Trolls are fictional characters from Norwegian folklore. They are most often portrayed as big, ugly, mean, hairy and scary.
I went to Norway as a teenager on exchange. During our first few weeks, we had language camp at an agricultural school up on a mountain side. One of our activities was to hike to a cabin for an overnight stay to experience the Norwegian outdoors. Our leader, Geir, got to telling us folk tales of trolls and ogres and the like, after which we went for a hike at dusk.
You are aware of the Billy Goats Gruff, and how the troll under the bridge was going to eat them up? Well on our hike, we came to a bridge over a stream. ***Rustle, rustle*** from the undergrowth was all it took for several teenage girls to go screaming down the trail!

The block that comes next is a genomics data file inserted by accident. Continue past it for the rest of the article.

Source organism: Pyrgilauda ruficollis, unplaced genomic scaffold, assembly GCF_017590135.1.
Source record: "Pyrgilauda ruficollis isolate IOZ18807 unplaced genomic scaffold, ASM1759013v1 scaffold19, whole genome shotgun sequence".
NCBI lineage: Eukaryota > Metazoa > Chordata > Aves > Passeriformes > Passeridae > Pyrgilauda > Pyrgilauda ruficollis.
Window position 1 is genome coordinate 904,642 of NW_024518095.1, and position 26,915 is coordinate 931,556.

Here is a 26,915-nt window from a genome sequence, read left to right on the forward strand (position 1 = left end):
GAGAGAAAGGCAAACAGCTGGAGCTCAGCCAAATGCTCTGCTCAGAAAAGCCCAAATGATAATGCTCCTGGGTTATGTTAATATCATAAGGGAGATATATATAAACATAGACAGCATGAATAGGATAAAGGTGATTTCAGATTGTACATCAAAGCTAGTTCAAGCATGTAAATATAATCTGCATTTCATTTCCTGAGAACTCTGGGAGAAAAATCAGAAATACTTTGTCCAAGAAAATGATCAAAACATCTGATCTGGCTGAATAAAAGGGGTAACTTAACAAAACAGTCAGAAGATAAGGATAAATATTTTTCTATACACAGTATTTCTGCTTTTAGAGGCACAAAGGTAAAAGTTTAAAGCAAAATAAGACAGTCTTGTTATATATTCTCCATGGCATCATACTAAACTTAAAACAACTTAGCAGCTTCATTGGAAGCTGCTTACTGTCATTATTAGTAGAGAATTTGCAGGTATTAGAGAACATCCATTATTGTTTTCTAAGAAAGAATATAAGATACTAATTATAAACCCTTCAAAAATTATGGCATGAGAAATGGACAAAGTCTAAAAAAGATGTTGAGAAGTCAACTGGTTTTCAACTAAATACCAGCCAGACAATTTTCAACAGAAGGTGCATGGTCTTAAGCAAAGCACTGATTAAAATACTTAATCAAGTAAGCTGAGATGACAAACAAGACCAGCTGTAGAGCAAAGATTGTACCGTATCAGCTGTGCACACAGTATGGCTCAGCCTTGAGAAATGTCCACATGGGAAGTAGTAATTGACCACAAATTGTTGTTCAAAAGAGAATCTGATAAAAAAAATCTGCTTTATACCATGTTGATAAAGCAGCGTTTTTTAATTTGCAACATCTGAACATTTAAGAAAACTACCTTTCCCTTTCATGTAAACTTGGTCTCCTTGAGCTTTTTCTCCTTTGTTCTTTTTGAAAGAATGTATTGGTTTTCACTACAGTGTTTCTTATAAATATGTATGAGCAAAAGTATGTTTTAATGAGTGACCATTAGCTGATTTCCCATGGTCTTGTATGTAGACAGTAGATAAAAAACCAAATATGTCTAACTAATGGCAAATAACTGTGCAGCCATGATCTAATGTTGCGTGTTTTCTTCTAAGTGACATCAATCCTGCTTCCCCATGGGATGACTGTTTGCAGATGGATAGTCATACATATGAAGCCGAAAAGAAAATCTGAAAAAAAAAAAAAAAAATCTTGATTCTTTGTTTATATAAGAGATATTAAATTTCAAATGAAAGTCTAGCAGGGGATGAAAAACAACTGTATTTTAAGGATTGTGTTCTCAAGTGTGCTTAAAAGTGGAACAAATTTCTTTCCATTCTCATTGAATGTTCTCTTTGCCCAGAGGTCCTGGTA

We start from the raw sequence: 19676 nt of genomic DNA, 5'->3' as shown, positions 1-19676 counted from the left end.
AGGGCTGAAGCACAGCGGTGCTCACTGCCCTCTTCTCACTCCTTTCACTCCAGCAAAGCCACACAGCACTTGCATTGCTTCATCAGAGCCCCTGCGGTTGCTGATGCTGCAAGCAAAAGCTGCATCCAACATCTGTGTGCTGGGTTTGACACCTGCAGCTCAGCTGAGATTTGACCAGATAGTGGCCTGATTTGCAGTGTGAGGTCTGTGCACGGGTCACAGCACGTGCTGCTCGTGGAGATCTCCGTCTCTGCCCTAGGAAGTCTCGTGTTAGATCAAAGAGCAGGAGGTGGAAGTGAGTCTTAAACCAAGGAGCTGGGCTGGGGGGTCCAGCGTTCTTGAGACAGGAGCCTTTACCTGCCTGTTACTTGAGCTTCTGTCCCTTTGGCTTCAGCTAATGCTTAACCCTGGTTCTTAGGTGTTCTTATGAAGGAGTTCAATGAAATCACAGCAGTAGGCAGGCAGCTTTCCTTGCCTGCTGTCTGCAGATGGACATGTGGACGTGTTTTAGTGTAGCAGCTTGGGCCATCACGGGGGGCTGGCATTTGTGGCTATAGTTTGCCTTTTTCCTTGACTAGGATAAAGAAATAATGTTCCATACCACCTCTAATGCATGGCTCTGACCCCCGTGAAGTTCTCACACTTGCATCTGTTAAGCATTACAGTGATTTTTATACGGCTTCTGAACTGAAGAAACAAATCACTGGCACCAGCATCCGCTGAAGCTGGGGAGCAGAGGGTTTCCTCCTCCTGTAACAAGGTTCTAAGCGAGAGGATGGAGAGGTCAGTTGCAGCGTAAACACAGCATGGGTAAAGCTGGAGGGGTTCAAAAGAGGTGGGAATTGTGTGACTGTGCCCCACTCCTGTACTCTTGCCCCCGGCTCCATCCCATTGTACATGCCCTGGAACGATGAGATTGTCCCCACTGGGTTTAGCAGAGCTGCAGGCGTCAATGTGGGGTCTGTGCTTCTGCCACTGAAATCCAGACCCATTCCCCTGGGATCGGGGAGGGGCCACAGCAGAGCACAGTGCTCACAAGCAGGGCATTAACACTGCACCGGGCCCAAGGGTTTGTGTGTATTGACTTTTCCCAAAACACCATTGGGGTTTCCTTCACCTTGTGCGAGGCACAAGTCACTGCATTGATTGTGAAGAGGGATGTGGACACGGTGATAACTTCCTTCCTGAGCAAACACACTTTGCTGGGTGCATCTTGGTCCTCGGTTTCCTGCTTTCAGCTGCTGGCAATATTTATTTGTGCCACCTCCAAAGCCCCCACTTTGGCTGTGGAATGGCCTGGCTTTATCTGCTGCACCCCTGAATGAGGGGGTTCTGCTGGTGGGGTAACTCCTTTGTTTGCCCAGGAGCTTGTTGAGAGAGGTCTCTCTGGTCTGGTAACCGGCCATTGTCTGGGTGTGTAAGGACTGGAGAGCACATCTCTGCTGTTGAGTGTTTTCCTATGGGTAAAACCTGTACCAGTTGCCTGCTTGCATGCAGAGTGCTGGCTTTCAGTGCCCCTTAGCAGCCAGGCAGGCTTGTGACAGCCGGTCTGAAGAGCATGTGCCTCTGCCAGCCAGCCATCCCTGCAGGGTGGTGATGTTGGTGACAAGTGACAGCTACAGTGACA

Of course, it was nothing.
We had fed the trolls…that place in the imagination where ugly, hairy thoughts live.
In our media savvy world, trolls have taken on a new role, a new definition. According to Wikipedia , internet trolls are people who post “inflammatory, extraneous, or off-topic messages in an online community… with the primary intent of provoking other users into a desired emotional response” (emphasis mine)
Trolls, love ’em or hate’em, push our buttons and wrap us up in our emotions, illicting actions that can be irrational and damaging to ourself or others.
So, please, don’t feed the trolls.
Especially the big, hairy one in your mind.